I had to think of a business name so Orby Books was born. The name Orby comes from my father. He has a private pilot’s license and it’s a family joke that his plane is called Orbison Airlines or Orby Air for short. Orby Books was a natural choice. So we set it up.
Then we got down to the nitty-gritty of making the book actually work.
Theo had never done a storyboard for a picture book before, so my husband did some rough sketches and sent them to her so she could get the ideas. Once she got them, she sent HER storyboard back. And it was hysterical! We loved it! So we got to work.
Tim was able to help her with direction in what the story needed.
She got all 26 illustrations done in less than a month.
Tim did the interior layout. He picked the font and arranged the images on the pages. He also did the covers with Theo’s images. He did the copy editing. It’s a running joke in our house that I’m the CEO/President/Writer/Product Developer and he’s the Vice President, Art Director, Financial Administrator (I’m terrible at math)* , Editor, Copy Editor, and Book Designer.
I showed the final product to Holly Lisle who loved it so much she gave me a blurb to use on the back as a testimonial as to the quality of my work.
After this we ran it by a professional copy editor, Silver Jay, who said there were only two mistakes in the entire document.
We submitted our manuscript to CreateSpace on Amazon.com. It took about a week or less for us to get our proof copy. We made a scant few changes, most in the Author’s Note section and then re-submitted.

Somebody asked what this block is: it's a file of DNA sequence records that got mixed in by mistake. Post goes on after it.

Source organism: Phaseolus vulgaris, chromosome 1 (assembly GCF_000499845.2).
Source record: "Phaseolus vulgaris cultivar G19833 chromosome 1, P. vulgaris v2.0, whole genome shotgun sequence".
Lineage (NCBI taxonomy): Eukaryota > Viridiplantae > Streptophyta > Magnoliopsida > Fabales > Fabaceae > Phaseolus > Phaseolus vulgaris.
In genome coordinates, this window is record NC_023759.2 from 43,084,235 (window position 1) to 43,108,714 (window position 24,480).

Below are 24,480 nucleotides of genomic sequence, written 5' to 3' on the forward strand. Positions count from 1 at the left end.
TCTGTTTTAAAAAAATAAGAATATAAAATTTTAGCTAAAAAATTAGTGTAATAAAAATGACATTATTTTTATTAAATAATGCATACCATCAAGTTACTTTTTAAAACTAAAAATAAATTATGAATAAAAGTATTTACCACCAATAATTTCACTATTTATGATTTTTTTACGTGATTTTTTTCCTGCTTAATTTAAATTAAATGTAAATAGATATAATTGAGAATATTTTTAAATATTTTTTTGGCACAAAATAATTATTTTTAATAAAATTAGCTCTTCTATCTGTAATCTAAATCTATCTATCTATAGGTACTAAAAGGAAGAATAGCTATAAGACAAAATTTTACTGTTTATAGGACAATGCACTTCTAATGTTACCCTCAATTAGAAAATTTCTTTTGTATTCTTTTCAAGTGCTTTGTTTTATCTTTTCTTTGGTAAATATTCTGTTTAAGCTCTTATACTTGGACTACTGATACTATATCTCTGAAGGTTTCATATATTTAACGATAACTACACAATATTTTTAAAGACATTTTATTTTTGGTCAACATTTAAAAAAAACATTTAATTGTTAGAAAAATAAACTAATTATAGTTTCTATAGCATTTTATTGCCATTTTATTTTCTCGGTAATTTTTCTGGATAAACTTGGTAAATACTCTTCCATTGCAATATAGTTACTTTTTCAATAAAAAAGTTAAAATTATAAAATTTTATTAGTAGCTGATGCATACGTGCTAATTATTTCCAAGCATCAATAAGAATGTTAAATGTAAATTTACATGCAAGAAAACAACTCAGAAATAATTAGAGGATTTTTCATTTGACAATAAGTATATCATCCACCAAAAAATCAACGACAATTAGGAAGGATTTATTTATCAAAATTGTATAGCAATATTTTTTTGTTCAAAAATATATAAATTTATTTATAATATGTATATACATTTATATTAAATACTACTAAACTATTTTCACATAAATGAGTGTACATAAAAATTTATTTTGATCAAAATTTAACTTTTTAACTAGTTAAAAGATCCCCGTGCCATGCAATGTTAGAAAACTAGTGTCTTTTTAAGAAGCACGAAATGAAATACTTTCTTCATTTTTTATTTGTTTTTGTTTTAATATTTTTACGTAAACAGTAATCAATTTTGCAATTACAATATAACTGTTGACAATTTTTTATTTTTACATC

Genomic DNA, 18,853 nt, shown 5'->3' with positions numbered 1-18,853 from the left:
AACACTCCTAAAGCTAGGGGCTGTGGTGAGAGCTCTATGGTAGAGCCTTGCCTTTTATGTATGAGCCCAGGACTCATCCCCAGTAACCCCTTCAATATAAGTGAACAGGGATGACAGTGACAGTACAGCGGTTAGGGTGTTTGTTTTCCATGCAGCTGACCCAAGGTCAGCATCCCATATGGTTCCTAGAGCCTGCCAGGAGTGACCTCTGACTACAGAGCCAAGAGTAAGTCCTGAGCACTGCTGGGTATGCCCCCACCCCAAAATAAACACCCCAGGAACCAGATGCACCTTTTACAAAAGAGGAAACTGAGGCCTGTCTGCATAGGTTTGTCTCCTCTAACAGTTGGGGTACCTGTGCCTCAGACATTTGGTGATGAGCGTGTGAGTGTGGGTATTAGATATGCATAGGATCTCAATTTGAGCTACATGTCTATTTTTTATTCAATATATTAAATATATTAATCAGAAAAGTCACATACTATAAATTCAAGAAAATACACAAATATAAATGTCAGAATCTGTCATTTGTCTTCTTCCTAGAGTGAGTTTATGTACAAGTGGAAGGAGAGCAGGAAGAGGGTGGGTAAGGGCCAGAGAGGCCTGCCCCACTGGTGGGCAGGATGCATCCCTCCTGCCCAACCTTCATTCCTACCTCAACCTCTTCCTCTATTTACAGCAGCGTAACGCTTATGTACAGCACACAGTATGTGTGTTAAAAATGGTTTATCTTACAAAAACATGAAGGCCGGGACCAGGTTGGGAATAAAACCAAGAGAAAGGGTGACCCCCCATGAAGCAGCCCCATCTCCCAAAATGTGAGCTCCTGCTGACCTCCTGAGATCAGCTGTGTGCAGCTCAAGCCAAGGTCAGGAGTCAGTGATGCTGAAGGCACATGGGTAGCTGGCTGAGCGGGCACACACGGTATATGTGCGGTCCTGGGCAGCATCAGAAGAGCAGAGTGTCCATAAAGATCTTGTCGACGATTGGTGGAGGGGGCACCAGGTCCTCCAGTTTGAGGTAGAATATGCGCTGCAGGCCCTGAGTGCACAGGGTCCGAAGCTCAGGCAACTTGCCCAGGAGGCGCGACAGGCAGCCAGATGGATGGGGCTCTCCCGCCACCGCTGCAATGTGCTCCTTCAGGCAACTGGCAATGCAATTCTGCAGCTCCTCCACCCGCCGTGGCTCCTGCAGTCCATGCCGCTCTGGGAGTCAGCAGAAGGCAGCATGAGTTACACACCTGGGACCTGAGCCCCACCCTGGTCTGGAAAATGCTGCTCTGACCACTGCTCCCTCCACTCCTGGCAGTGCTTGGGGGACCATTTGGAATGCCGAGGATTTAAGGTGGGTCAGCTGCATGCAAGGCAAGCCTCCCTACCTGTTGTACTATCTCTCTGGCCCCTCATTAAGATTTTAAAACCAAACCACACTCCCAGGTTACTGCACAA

It was online live in 24 hours.
At this point we were scrambling. I knew you needed to have a website and fan page and all of that set up before you went live, but due to some unforeseen circumstances, things didn’t go quite as smoothly as we hoped, to say the least. But now everything’s in place.
That’s how Tortellini came to be a book that I hold dear to my heart. It was a team effort. I couldn’t have done it without Theo. I couldn’t have done it without Tim. And I couldn’t have done it had I not had written the story in the first place.
The entire process from blog post to finished book took about four years.
I got the idea for the story because I can’t cook at all myself. Everything I know about cooking comes from watching Good Eats. I watched a lot of cooking shows. I watched Everyday Italian with Giada DeLaurentis, and I also watched Rachael Ray’s 30 Minute Meals. I loved their shows, but their shows were mainly about recipes.
Alton Brown was the one who explained to me how cooking worked to where I could understand it. Which is why he got a cameo nod in the book. 🙂 Weird AL got a nod even though he’s a vegan because I loved his Food Album when I was a kid and grew up listening to it with my Mom on car trips.
To this day I still love his music. 🙂 White and Nerdy is one of my favorite songs.
It was a lot of fun pretending I could cook as a dragon.
And now you know the rest of the story. *
Enjoy the book!
*(Raise your hand if you read that in Paul Harvey’s voice. If you didn’t, and are old enough to know who he is, I bet you will be now!)